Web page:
Desert One-30 Years Ago


Verified SOF
Aug 18, 2007
San Antonio Texas
I meant to post this yesterday, but family obligations prevented it.

April 25, 1980: In the early hours 30 years ago, a bold attempt to rescue 53 hostages from the US Embassy in Tehran ended in fiery disaster at a remote spot in Iran known ever after as Desert One.

Three EC-130 ABCCC aircraft were recruited for the operation; tail numbers 1818, 1857, and 1809. The aircraft were some of the few C-130’s that were capable of in-flight refueling and supporting the unique communication requirements of the operation. Code named “EAGLE CLAW”, the entire operation consisted of 44 aircraft at six widely separated locations supporting US forces from the Army (SOF), the Marines (RH-53 crew), the Navy (RH-53), and the Air Force (Combat Controllers and AC/MC/EC-130 aircraft other support aircraft and flight crews).

One by one the RH-53 helos failed, and returned to the carrier. Another RH-53 failure at the forward refueling spot, known as "Desert One", forced a mission cancellation. The helicopters started one final refueling, with the final RH-53 needing to reposition from one refueling location to another. The sand was soft and the RH-53 couldn’t taxi so the crew lifted off for a "hover taxi". The rescue team watched in horror, the helo slid sideways, slicing into 1809 with its spinning rotors igniting a raging fire that killed five US Air Force men and three Marines and seriously injuring five other troops, as well as loosing eight aircraft including tail number 1809.

The bodies of eight brave men were left in the flaming funeral pyre of EAGLE CLAW's shattered hopes.

From the ashes arose the proverbial phoenixes:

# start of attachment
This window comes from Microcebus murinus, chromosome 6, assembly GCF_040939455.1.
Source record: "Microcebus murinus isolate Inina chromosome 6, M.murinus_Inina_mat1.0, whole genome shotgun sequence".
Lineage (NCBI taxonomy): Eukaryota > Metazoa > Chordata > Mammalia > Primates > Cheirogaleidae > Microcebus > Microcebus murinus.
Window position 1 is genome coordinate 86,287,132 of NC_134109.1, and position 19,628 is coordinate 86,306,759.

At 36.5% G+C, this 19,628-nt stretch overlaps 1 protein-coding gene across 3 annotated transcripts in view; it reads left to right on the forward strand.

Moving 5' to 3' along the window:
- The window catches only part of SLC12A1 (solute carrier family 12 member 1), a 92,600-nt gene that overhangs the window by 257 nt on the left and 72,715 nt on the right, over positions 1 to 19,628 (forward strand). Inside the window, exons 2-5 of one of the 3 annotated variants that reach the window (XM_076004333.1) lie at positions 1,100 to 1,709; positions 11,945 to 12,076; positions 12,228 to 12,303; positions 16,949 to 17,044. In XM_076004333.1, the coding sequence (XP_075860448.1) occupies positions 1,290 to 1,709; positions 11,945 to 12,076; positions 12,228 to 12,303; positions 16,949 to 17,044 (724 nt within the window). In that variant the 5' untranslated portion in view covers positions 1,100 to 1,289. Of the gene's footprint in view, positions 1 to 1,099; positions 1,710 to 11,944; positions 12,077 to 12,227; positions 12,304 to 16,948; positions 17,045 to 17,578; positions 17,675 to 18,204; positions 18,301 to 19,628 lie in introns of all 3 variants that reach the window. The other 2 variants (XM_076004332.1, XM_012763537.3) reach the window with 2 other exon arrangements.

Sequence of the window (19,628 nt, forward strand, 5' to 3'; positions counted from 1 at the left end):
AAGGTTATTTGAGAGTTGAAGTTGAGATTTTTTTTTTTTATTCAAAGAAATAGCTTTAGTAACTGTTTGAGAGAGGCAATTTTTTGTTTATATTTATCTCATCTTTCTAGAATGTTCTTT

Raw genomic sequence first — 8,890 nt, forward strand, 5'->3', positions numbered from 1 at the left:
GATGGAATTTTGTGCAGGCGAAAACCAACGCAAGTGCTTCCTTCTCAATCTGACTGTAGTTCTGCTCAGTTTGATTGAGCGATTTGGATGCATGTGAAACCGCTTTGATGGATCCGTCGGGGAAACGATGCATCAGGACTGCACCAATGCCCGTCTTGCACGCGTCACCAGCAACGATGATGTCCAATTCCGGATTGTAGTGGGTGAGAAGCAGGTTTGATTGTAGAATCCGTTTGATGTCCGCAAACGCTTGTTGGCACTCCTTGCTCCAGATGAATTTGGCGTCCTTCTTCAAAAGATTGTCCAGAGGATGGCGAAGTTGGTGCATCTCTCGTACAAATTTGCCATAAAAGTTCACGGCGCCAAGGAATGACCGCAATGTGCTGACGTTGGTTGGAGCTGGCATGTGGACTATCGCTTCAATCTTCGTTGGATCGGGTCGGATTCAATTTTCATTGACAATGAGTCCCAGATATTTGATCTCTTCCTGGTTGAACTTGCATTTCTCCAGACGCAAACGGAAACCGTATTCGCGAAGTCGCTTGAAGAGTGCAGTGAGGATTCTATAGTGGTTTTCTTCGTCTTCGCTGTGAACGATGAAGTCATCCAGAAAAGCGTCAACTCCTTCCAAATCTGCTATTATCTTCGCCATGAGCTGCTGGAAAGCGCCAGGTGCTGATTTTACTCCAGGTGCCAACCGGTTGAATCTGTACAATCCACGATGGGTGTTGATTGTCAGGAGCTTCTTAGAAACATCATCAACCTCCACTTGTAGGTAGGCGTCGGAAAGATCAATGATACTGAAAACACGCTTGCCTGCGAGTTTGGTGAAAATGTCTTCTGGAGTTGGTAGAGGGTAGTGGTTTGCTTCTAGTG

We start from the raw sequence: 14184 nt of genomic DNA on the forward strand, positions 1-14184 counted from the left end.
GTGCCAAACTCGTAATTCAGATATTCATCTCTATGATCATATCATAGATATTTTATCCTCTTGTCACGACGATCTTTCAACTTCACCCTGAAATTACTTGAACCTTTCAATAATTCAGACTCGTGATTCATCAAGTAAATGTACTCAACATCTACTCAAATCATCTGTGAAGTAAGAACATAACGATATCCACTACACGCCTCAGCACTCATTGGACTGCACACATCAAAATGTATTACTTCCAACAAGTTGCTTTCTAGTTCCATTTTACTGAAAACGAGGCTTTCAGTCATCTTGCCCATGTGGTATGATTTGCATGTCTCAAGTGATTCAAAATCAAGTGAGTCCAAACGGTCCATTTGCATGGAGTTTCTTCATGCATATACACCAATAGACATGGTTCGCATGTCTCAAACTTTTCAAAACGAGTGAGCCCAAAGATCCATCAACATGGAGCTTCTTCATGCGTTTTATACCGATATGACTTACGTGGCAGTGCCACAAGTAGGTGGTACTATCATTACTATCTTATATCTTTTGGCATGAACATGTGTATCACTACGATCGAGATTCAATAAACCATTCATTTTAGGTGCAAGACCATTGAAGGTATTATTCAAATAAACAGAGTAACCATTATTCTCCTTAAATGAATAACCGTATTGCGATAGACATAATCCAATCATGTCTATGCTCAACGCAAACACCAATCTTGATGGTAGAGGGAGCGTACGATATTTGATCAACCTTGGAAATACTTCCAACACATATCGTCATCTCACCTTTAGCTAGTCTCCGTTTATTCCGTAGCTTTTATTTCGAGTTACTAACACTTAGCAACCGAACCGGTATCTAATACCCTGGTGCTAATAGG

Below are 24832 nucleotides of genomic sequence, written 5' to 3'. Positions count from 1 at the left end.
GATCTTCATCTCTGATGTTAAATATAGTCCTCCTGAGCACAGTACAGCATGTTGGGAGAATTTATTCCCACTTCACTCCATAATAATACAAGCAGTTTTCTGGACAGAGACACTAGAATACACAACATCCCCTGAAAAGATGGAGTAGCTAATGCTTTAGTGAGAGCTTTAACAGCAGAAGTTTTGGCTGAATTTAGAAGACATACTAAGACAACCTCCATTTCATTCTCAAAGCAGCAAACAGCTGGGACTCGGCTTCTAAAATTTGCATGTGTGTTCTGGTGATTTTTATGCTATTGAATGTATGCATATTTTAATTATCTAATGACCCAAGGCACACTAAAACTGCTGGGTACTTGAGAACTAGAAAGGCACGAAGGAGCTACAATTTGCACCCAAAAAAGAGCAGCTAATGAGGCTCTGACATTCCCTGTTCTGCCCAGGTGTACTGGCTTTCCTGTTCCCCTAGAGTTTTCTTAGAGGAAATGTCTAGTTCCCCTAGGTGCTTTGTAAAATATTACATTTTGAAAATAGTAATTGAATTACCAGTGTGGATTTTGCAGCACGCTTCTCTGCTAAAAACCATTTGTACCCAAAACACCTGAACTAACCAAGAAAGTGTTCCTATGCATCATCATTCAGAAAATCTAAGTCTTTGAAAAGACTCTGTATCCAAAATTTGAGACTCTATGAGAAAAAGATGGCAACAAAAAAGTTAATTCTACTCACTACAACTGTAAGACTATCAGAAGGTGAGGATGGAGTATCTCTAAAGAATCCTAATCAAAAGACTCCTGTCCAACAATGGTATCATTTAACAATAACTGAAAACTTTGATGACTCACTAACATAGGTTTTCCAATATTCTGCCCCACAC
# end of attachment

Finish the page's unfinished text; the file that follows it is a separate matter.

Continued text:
revitalized SOF that defeated the Taliban
CV-22 .

RIP Brothers, your sacrafice was not in vain.
Thanks for the reminder. From failure spawned the future of our success we see today. That event was one of the moments that began the changes neccessary to make our military a total fighting force and not a collection of different services.

Eagle Claw directly impacted special ops and Grenada brought those changes to all the services as a whole IMHO.

I think you captured the moment perfectly SOWT
RIP Brothers, your sacrafice was not in vain.
Can't say it any better.
I remember this very well. And I remember being bitterly disappointed by it. The overall state of the military at the time, in general, was a kind of collective inferiority complex, a feeling that we just couldn't pull shit like this off. We got hammered during Lam Son 719, we watched the Son Tay Raid come up empty and NVA tanks in Saigon...It was post-Vietnam malaise. But thank God for failures and sacrifices like Eagle Claw because it drove home the need for us to get all of our shit in one green ditty bag with regard to Special Operations.
I am fortunate to know several unit plank-holders and Desert One vets. I just met another one at a course I was helping instruct a couple weeks ago. Just a great all-around human being... He offered to bring me as his guest to their reunion in the fall. You can bet your ass I cleared my calendar and won't be taking any TDYs! RIP to the fallen warriors.